Sophie's room is lavender, and I actually love the color purple, and we've been living epilepsy awareness every single day, so I didn't commemorate the day until this afternoon when I saw all the purple of my comrades and friends splayed out all over Facebook. My neighbor was wearing a purple tee-shirt and reminded me as well.
So much pain, so much frustration, so much anger and tenacity and strength and courage displayed.
So much love.
Here's a refresher:
- Epilepsy is NOT rare. There are more than twice as many people with epilepsy in the US as the number of people with cerebral palsy (500,000), muscular dystrophy (250,000), multiple sclerosis (350,000), and cystic fibrosis (30,000) combined. Epilepsy can occur as a single condition, or may be seen with other conditions affecting the brain, such as cerebral palsy, intellectual disability, autism, Alzheimer's, and traumatic brain injury.
- You CAN die from epilepsy. While death in epilepsy doesn't happen frequently, epilepsy is a very serious condition and individuals do die from seizures. The most common cause of death is Sudden Unexpected Death in Epilepsy. While there is a lot we still don’t know about SUDEP, experts estimate that one out of every 1000 people with epilepsy die from SUDEP each year. People can also die from prolonged seizures (status epilepticus). About 22,000 to 42,000 deaths in the US each year occur from these seizure emergencies.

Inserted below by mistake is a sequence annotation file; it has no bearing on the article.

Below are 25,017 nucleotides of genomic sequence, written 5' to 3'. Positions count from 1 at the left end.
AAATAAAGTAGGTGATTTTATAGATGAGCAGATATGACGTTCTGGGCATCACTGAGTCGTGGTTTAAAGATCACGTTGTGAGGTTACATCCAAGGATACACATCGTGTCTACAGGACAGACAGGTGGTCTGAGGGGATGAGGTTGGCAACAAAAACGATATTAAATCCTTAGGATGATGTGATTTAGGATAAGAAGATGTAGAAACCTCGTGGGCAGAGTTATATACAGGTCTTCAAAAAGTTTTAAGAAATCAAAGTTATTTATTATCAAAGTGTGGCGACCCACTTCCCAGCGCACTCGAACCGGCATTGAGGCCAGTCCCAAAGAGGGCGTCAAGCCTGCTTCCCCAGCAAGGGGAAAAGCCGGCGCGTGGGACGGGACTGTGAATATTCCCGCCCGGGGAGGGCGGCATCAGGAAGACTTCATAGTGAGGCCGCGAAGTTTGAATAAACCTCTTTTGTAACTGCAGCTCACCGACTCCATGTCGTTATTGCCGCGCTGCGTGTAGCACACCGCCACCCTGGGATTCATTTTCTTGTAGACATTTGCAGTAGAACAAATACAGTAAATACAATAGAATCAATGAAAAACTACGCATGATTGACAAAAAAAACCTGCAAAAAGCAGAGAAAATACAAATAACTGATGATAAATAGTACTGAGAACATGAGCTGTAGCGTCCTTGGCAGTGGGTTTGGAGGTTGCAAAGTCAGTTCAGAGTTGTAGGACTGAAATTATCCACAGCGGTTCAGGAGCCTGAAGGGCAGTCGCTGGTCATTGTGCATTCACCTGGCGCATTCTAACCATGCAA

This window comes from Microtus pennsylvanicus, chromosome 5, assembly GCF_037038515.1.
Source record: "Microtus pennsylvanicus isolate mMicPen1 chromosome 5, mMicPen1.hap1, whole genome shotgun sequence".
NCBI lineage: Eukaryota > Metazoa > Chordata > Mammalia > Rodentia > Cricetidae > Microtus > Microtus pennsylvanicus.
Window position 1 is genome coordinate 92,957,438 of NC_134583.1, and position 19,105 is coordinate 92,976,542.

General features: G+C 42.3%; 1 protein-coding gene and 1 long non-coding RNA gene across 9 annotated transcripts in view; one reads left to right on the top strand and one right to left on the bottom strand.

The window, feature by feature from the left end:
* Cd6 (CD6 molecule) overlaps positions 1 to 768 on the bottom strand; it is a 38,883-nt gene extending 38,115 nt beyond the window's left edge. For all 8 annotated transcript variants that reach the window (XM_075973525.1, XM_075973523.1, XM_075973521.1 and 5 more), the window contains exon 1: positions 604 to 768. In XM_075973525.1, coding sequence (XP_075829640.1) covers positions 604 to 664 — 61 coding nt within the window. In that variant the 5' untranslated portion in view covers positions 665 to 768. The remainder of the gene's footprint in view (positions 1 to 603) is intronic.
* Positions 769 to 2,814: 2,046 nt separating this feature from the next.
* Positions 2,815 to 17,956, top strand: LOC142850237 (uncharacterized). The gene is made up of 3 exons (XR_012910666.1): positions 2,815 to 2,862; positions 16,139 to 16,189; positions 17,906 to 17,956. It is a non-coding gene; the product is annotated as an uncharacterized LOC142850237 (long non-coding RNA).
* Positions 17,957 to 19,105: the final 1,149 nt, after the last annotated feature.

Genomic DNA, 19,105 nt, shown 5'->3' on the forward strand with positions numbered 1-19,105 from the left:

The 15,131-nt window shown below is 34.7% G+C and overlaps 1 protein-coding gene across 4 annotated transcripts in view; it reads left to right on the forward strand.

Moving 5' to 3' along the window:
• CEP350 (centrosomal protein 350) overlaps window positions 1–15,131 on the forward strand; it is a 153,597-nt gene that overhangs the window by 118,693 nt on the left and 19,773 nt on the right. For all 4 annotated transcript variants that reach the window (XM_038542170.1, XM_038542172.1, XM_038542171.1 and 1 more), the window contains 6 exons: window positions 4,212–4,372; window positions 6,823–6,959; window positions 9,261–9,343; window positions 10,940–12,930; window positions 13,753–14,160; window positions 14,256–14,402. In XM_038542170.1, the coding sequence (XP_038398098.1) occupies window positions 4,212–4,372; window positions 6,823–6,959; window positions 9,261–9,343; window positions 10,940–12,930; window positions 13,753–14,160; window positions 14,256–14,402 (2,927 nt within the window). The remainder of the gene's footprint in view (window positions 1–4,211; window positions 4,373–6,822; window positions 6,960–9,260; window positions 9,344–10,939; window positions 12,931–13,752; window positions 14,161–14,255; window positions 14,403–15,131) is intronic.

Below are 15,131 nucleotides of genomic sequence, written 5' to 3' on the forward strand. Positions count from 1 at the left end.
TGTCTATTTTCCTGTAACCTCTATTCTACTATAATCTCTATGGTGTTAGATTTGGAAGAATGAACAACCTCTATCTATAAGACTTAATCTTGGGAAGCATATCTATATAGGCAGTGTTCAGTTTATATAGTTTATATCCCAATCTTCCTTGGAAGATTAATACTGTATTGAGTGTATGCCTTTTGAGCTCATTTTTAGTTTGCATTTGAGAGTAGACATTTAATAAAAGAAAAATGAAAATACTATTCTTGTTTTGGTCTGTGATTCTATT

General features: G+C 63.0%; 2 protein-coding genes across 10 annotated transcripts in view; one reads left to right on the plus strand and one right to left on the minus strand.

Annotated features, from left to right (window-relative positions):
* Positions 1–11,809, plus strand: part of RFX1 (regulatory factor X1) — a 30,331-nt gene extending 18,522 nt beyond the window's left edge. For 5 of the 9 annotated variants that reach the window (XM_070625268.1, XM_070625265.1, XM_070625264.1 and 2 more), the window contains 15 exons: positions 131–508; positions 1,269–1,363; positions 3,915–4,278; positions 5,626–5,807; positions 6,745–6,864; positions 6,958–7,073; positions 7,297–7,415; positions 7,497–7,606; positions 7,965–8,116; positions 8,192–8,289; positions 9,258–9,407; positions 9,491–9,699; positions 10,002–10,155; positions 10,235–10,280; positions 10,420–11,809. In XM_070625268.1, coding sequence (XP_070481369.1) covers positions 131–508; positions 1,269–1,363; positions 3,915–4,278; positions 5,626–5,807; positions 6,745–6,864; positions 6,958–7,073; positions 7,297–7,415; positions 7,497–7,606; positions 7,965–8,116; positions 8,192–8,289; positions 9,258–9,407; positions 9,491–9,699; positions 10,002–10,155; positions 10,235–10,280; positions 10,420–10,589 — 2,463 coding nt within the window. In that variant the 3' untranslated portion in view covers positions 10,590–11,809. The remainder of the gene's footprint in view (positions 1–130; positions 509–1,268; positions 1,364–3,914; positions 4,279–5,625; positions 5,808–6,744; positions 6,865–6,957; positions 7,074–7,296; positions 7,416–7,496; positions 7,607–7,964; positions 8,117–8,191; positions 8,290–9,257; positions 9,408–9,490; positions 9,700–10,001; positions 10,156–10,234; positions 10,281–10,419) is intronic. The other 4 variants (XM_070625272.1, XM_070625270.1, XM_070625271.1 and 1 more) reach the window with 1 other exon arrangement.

- Over 30% of those who have epilepsy suffer from refractory seizures -- epilepsy that does not respond to medication. All medications cause undesirable side effects, including irreversible ones.
- Despite those statistics, epilepsy is alarmingly under-funded and understood. Despite causing as many deaths as breast cancer, for instance, the NIH reported that in 2014, the support level for epilepsy based on grants, contracts, and other funding mechanisms used across the National Institutes of Health (NIH) was $154 million. The amount for breast cancer was $682 million.
- Epilepsy can devastate families financially as well as emotionally.
- DO NOT PUT ANYTHING IN A PERSON'S MOUTH WHILE HAVING A SEIZURE. It's impossible to "swallow the tongue."